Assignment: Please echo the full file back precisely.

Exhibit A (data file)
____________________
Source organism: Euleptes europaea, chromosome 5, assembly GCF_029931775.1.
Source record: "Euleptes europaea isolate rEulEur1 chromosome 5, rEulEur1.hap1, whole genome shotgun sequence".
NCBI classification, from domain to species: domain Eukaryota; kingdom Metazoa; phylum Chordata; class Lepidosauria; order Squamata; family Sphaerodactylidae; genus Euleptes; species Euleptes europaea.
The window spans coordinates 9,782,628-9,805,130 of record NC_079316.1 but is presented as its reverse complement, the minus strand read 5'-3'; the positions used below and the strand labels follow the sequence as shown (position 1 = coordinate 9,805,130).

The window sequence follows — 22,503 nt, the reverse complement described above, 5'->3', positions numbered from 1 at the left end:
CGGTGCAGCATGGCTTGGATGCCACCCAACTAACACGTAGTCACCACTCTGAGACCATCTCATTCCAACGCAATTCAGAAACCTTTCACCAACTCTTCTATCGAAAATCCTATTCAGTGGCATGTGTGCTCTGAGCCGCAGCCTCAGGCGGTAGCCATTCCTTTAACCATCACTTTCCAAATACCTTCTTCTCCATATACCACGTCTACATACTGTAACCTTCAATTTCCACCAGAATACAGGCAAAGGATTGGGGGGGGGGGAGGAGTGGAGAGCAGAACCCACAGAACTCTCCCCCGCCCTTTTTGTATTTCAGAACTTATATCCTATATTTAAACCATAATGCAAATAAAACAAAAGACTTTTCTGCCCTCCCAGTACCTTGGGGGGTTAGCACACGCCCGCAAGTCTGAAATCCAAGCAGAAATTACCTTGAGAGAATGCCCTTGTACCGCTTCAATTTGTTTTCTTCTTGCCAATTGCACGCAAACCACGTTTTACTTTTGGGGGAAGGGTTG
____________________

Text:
Source organism: Euleptes europaea, chromosome 5, assembly GCF_029931775.1.
Source record: "Euleptes europaea isolate rEulEur1 chromosome 5, rEulEur1.hap1, whole genome shotgun sequence".
NCBI classification, from domain to species: domain Eukaryota; kingdom Metazoa; phylum Chordata; class Lepidosauria; order Squamata; family Sphaerodactylidae; genus Euleptes; species Euleptes europaea.
The window spans coordinates 9,782,628-9,805,130 of record NC_079316.1 but is presented as its reverse complement, the minus strand read 5'-3'; the positions used below and the strand labels follow the sequence as shown (position 1 = coordinate 9,805,130).

The window sequence follows — 22,503 nt, the reverse complement described above, 5'->3', positions numbered from 1 at the left end:
CGGTGCAGCATGGCTTGGATGCCACCCAACTAACACGTAGTCACCACTCTGAGACCATCTCATTCCAACGCAATTCAGAAACCTTTCACCAACTCTTCTATCGAAAATCCTATTCAGTGGCATGTGTGCTCTGAGCCGCAGCCTCAGGCGGTAGCCATTCCTTTAACCATCACTTTCCAAATACCTTCTTCTCCATATACCACGTCTACATACTGTAACCTTCAATTTCCACCAGAATACAGGCAAAGGATTGGGGGGGGGGGAGGAGTGGAGAGCAGAACCCACAGAACTCTCCCCCGCCCTTTTTGTATTTCAGAACTTATATCCTATATTTAAACCATAATGCAAATAAAACAAAAGACTTTTCTGCCCTCCCAGTACCTTGGGGGGTTAGCACACGCCCGCAAGTCTGAAATCCAAGCAGAAATTACCTTGAGAGAATGCCCTTGTACCGCTTCAATTTGTTTTCTTCTTGCCAATTGCACGCAAACCACGTTTTACTTTTGGGGGAAGGGTTG